The weight loss ratio of the obtained precursor was 0.2%. The ionic conductivity of the solid electrolyte was 12.2 mS/cm. Peaks derived from an argyrodite-type crystal structure were observed in XRD.

Although only some exemplary embodiments and/or examples of this invention have been described in detail above, those skilled in the art will readily appreciate that many modifications are possible in the exemplary embodiments and/or examples without materially departing from the novel teachings and advantages of this invention. Accordingly, all such modifications are intended to be included within the scope of this invention.

The documents described in the specification and the specification of Japanese application(s) on the basis of which the present application claims Paris convention priority are incorporated herein by reference in its entirety.

Claims

1: A method for producing a sulfide solid electrolyte having an argyrodite-type crystal structure, the method comprising:

mixing a raw material comprising elemental phosphorus at an integrated power of 0.5 kWh/kg or more; and
heat-treating a precursor obtained in the mixing at a temperature in a range of from 350 to 500° C.

2: The method of claim 1, wherein the integrated power in the mixing of the raw material is in a range of from 0.5 to 20 kWh/kg.

3: The method of claim 1, wherein the raw material further comprises elemental sulfur.

4: The method of claim 1, wherein the raw material further comprises

lithium
chlorine and/or bromine

5: The method of claim 1, wherein the precursor comprises P2S64− glass.

6: The method of claim 5, wherein, in a solid 31P-NMR measurement of the precursor, a peak intensity of peaks observed in a range of from 30 to 60 ppm is less than a peak intensity of the P2S64− glass.

7: The method of claim 5, wherein the precursor further comprises P2S74− glass.

8: The method of claim 5, wherein, in a solid 31P-NMR measurement of the precursor, a peak intensity of P2S64− glass or PS43− glass is the largest among the peaks observed in a range of from 30 to 120 ppm.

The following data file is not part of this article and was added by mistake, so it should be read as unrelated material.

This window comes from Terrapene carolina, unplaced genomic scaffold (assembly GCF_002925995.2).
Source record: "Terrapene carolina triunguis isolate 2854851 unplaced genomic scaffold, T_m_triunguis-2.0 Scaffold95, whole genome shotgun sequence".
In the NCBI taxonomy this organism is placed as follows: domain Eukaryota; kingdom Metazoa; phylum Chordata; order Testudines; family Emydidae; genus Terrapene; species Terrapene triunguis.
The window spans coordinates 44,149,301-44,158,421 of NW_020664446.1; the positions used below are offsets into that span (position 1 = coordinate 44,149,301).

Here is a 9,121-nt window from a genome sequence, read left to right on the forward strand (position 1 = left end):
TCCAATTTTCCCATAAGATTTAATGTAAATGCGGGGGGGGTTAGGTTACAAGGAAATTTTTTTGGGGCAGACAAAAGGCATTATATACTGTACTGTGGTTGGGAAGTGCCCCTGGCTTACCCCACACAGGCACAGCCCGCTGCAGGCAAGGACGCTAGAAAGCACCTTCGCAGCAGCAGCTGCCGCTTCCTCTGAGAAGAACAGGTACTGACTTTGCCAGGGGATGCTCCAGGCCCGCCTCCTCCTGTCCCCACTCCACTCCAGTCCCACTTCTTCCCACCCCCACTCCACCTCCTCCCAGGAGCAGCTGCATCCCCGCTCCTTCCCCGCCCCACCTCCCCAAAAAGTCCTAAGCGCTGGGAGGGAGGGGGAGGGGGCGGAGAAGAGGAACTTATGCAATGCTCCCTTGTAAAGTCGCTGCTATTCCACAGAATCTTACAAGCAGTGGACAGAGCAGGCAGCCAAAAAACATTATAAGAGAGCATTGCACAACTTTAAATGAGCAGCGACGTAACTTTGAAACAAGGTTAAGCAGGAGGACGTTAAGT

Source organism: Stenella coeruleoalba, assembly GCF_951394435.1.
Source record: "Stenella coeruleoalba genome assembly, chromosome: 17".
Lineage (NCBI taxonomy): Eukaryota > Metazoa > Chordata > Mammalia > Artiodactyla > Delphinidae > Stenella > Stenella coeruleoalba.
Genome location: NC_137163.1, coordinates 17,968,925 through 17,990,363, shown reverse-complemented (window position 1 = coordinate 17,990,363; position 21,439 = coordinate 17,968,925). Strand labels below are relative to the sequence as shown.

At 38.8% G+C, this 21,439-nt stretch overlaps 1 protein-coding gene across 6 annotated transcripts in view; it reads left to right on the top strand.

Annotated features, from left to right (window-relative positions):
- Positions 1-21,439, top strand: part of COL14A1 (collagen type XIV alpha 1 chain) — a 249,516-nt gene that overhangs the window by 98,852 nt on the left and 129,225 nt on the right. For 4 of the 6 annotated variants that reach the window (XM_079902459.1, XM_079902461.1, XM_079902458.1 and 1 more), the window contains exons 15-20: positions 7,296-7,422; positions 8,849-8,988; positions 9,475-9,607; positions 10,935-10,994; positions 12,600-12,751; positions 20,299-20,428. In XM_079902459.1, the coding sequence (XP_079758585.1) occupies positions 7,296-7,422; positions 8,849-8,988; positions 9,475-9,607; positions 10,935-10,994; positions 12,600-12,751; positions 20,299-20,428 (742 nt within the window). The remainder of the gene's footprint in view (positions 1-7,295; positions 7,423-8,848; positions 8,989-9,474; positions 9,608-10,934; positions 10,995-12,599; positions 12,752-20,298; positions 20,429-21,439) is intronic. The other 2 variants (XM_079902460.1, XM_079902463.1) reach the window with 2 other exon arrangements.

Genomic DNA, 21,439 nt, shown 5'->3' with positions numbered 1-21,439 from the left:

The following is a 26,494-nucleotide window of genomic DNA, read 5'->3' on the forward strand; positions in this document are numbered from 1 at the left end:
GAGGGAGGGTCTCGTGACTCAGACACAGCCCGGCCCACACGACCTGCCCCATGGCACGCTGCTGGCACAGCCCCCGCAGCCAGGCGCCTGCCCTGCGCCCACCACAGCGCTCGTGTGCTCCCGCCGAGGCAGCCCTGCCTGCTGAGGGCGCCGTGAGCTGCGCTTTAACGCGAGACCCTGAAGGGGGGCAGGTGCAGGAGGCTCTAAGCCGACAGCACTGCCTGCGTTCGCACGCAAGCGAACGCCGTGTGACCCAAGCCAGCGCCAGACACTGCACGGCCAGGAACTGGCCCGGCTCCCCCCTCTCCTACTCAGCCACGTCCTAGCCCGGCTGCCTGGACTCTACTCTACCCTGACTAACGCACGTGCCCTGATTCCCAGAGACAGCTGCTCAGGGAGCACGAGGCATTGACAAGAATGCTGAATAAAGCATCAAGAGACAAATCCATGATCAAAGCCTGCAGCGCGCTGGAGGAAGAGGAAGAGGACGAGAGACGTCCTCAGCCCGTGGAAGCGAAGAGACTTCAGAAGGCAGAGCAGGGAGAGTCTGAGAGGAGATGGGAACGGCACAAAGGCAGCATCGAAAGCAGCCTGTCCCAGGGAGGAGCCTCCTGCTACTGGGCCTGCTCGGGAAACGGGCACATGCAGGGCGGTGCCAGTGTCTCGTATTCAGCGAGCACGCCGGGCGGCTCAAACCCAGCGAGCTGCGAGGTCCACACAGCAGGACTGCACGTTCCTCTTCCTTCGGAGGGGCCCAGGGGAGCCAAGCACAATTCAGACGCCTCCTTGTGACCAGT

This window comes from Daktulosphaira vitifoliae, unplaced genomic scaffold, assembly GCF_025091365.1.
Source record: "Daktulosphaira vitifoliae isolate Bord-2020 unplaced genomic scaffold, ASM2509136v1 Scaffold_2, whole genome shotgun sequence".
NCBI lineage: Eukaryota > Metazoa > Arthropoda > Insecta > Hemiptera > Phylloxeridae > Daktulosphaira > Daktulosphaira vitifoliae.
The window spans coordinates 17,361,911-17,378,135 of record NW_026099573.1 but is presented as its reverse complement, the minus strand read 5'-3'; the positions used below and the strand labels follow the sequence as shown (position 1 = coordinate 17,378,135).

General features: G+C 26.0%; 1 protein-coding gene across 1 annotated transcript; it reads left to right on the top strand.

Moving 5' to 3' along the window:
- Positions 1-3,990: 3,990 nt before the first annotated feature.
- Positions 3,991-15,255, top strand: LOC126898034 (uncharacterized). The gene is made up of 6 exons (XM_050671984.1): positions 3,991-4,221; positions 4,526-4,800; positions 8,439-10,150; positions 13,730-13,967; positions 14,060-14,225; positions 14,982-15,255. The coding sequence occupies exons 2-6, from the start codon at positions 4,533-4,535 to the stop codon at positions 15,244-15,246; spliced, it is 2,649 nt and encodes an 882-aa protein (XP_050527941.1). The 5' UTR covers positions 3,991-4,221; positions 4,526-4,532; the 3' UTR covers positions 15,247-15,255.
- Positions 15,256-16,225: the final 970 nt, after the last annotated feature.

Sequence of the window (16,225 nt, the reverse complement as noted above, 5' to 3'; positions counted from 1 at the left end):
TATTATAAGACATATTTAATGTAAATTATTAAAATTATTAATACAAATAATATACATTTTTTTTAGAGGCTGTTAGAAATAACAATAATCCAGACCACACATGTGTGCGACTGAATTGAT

9: The method of claim 1, wherein the heat-treating is carried out under atmospheric pressure and in an inert atmosphere.

10: A method for producing a sulfide solid electrolyte having an argyrodite-type crystal structure, the method comprising:

mixing a raw material comprising elemental phosphorus, to obtain a precursor comprising P2S64− glass; and
heat-treating the precursor at a temperature of from 350 to 500° C.

11: The method of claim 1, wherein a weight loss ratio of the precursor at 600° C. in thermogravimetry is 1.5% or less.

12: The method of claim 5, wherein the precursor further comprises PS43− glass.

13: The method of claim 1, wherein the temperature of the heat-treating is at least 360° C.

14: The method of claim 1, wherein the temperature of the heat-treating is in a range of from 380 to 450° C.

15: The method of claim 1, wherein the heat-treating is conducted for a time in a range of from 0.5 to 12 hours.

16: The method of claim 1, wherein the heat-treating is conducted for a time in a range of from 1 to 8 hours.

17: The method of claim 1, wherein the integrated power in the mixing of the raw material is in a range of from 1 to 10 kWh/kg.

18: The method of claim 17, wherein the integrated power is no more than 7 kWh/kg, and

wherein the mixing is conducted for a mixing time in a range of from 10 minutes to 10 hours.
Patent History
Publication number: 20210005924
Type: Application
Filed: Mar 1, 2019
Publication Date: Jan 7, 2021
Applicant: IDEMITSU KOSAN CO., LTD. (Chiyoda-ku)
Inventors: Takayoshi KAMBARA (Sodegaura-shi), Minoru SENGA (Sodegaura-shi), Katsuhito KONDO (Sodegaura-shi), Naoya MASUDA (Sodegaura-shi), Hironari KIMPARA (Sodegaura-shi), Futoshi UTSUNO (Sodegaura-shi), Hiroyuki TAMURA (Sodegaura-shi)
Application Number: 16/976,976
Classifications
International Classification: H01M 10/0562 (20060101); C01B 25/14 (20060101);